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Found 1 result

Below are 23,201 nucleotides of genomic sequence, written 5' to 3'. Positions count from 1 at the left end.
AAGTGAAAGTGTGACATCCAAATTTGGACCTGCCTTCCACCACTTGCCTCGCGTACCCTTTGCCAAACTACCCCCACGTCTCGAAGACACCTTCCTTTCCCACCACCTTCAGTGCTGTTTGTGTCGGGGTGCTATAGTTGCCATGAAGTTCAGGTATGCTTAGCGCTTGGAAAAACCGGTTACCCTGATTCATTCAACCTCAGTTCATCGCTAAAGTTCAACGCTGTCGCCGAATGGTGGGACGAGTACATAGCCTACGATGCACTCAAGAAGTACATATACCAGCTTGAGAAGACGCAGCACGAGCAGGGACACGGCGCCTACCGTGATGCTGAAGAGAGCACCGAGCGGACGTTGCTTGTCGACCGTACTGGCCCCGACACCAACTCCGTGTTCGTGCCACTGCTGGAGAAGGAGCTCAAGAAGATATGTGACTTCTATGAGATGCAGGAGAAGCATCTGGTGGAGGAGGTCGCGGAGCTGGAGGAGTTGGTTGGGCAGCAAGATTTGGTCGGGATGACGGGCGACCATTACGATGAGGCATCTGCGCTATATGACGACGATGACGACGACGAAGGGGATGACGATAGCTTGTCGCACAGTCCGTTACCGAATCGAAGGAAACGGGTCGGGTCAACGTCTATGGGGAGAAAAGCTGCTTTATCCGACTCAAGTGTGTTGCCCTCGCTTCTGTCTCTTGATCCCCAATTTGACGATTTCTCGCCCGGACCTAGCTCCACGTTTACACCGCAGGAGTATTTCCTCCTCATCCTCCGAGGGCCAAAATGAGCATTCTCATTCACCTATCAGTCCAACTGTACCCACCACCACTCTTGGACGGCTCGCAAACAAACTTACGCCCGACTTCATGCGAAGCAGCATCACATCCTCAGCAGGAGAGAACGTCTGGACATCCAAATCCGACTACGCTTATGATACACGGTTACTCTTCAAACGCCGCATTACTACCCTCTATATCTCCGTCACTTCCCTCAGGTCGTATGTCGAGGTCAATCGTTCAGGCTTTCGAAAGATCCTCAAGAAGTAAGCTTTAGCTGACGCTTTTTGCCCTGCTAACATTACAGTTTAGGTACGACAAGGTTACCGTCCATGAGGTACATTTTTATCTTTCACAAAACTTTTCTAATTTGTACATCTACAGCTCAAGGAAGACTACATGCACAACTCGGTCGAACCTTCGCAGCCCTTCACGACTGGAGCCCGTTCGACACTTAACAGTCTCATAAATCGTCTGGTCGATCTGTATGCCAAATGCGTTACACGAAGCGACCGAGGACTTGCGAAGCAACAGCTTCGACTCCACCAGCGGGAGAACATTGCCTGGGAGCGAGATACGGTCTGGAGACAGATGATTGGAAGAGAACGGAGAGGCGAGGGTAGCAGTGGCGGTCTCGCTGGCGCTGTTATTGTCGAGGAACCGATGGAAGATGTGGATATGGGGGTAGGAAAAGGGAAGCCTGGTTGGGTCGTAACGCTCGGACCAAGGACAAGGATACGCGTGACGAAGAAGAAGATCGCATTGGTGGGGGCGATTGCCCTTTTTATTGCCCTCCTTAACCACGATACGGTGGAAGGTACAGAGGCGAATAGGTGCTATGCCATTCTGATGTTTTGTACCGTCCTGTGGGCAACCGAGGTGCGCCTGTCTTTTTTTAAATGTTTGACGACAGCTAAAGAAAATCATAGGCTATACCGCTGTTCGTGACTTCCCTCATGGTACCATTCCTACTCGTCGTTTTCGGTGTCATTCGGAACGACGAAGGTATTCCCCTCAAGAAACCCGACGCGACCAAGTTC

1. What happens when the Government accepts articles containing synthetic fabric or coated synthetic fabric, only to realize later that the item is noncompliant? As a general matter, under the standard “Inspection” clause once final acceptance has occurred, the Government has no remedy under the contract itself. Acceptance is only inconclusive if there are latent defects in the items, fraud, or gross mistakes amounting to fraud. In March of 2013 a defense contractor self-reported to me, the contracting officer, that it delivered components which were not compliant with DFAR 252.225-7012 Preference for Certain Domestic Commodities clause in 14 of its contracts from 2005 to 2010. They also submitted a proposal to compensate the Government for the contractual non-conformance. I found that the National Aeronautics and Space Administration Board of Contract Appeals has examined whether a failure to follow a domestic preference requirement could constitute a “gross mistake amounting to fraud.” In that case, three years after it accepted and paid for steel tubing, the Government realized that the tubing violated the Buy American Act provisions in the contract and sought either an equitable adjustment in the contract price or replacement tubing from the contractor. The board found that neither remedy was available, reasoning that the “Inspection” clause was not meant to cover mistakes on a “collateral matter” such as a Buy American Act violation. Thus, the Government’s acceptance was final, and the Government could not invoke its pre-acceptance remedies. The board further found that the Buy American Act clause itself provided no express remedy for a violation of its terms. I believe the same reasoning logically should apply with equal force to the Berry Amendments synthetic fabric restrictions. The same kind of domestic preference policies are involved, and the “Preference for Certain Domestic Commodities “clause is equally silent on the subject of post acceptance remedies. My legal advisor’s opinion is, “if the contractor self-reported than it must be a Berry violation” and we should accept the compensation.
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